The short and long pulses described above may be spaced around the disc in a repeating pattern consisting of six pulses corresponding to one phase period. The phase period repeats every 90° of the encoder. The pattern chosen may be `LLSSLS` where L=long pulse and S=short pulse. To give binary numbers for the decoding logic, a long pulse may be decoded as a `1` and a short pulse decoded as a `0`. This gives an output code sequence of `110010` which continually repeats as the disc is rotated past the sensor. The sequence of circumferential marks and spaces in the encoder of FIG. 7 is a reproduction of the sequence 110010 according to this convention. Although a 6-bit code is used, 3-bits is adequate to create a code to identify the rotor position with sufficient resolution within the phase period. The additional redundancy in the 6-bit sequence allows more reliable error checking.
When the rotor Is rotating, the code may be read in with the last six bits being stored. The code may be updated when each rising edge is received. The state of the received code then gives the position of the rotor to within one sixth of a phase period, as for the original three-detector system. FIG. 3 shows the example sensor code in relation to the maximum and minimum inductance positions for the three phases. It will be clear that the code could be positioned with any 15 degree orientation in relation to the phase inductances.
While the code sequence is arranged to repeat on the encoder every phase inductance cycle in this embodiment, i.e. once per rotor pole, the position information could be derived from a longer code spanning up to the complete circumference of the encoder disc. However, the shorter sequence coinciding with the phase inductance cycle provides all the information for position and timing necessary while keeping the sequence period as short as possible without ambiguity.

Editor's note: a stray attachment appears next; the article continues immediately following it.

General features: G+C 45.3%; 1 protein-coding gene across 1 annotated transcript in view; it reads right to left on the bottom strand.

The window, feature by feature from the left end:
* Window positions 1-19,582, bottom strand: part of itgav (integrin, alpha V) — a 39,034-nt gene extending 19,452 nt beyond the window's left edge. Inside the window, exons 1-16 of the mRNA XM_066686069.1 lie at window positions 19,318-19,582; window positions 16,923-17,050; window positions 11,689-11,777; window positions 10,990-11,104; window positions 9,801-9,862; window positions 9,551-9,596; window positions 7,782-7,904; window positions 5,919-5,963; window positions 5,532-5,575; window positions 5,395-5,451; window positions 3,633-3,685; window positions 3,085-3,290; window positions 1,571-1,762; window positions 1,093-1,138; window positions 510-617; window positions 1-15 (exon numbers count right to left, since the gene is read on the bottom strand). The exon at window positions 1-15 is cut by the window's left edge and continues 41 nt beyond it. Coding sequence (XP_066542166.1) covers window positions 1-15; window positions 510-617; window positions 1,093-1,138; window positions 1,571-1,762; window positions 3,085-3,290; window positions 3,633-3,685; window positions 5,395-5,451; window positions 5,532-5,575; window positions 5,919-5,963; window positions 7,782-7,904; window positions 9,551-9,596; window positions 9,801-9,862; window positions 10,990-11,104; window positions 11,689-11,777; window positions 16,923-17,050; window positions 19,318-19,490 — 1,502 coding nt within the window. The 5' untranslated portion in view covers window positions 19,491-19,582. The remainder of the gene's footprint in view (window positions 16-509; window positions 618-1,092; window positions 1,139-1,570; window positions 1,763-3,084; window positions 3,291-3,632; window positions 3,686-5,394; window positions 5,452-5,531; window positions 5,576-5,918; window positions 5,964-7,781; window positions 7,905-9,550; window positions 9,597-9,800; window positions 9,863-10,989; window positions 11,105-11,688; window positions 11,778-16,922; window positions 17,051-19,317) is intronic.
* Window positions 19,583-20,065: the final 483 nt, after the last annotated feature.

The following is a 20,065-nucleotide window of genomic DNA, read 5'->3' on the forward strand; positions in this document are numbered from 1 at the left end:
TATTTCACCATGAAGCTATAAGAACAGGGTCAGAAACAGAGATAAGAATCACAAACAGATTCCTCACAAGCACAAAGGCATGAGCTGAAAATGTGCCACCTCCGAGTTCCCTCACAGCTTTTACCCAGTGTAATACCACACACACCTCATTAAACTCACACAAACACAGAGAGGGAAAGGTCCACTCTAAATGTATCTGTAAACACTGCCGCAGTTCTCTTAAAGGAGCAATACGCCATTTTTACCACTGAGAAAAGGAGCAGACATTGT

The position of the rotor as derived from the code sequence may be compared with the position determined by counting, from a known initial position, the rising edges of the sensor signals as in the basic system. The code repeats itself and is fed serially into a shift register within the controller. Therefore, the constant monitoring of the code allows the controller to determine the rotor position according to the state of the sequence in the shift register. If a full correct code is received then it may be assumed that this gives the correct position. If this position also matches the counted position, correct operation is confirmed. If it does not match the counted position, it may be assumed that an error has occurred and the counted position may be updated to coincide with the position defined by the code sequence, thus detecting and correcting the error. The drive should then continue to work normally by counting the rising edges, If, however, no correct code is available from the sensor input (e.g. if the code has been corrupted by electrical noise), the drive may continue to operate by counting the rising edges or may be switched off and allowed to coast until a correct code sequence is received.